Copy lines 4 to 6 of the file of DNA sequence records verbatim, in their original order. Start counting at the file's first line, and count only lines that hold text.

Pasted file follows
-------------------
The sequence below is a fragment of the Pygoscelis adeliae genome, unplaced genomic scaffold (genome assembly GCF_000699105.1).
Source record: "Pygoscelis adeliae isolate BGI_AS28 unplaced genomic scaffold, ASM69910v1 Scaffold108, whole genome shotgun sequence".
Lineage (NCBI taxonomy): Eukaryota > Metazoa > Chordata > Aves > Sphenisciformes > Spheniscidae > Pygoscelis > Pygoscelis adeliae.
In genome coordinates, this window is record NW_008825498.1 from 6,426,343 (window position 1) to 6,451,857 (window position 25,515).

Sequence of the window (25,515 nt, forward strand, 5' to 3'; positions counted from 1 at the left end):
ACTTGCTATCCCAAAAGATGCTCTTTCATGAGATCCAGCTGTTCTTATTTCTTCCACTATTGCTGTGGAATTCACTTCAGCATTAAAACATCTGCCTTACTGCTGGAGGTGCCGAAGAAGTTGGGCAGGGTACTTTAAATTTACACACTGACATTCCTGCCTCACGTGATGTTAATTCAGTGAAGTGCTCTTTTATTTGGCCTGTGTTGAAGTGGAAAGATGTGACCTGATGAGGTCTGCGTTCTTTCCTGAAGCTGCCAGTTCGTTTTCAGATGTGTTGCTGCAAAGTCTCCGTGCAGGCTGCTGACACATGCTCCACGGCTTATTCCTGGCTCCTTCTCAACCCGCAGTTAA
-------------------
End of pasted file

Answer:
In genome coordinates, this window is record NW_008825498.1 from 6,426,343 (window position 1) to 6,451,857 (window position 25,515).

Sequence of the window (25,515 nt, forward strand, 5' to 3'; positions counted from 1 at the left end):
ACTTGCTATCCCAAAAGATGCTCTTTCATGAGATCCAGCTGTTCTTATTTCTTCCACTATTGCTGTGGAATTCACTTCAGCATTAAAACATCTGCCTTACTGCTGGAGGTGCCGAAGAAGTTGGGCAGGGTACTTTAAATTTACACACTGACATTCCTGCCTCACGTGATGTTAATTCAGTGAAGTGCTCTTTTATTTGGCCTGTGTTGAAGTGGAAAGATGTGACCTGATGAGGTCTGCGTTCTTTCCTGAAGCTGCCAGTTCGTTTTCAGATGTGTTGCTGCAAAGTCTCCGTGCAGGCTGCTGACACATGCTCCACGGCTTATTCCTGGCTCCTTCTCAACCCGCAGTTAA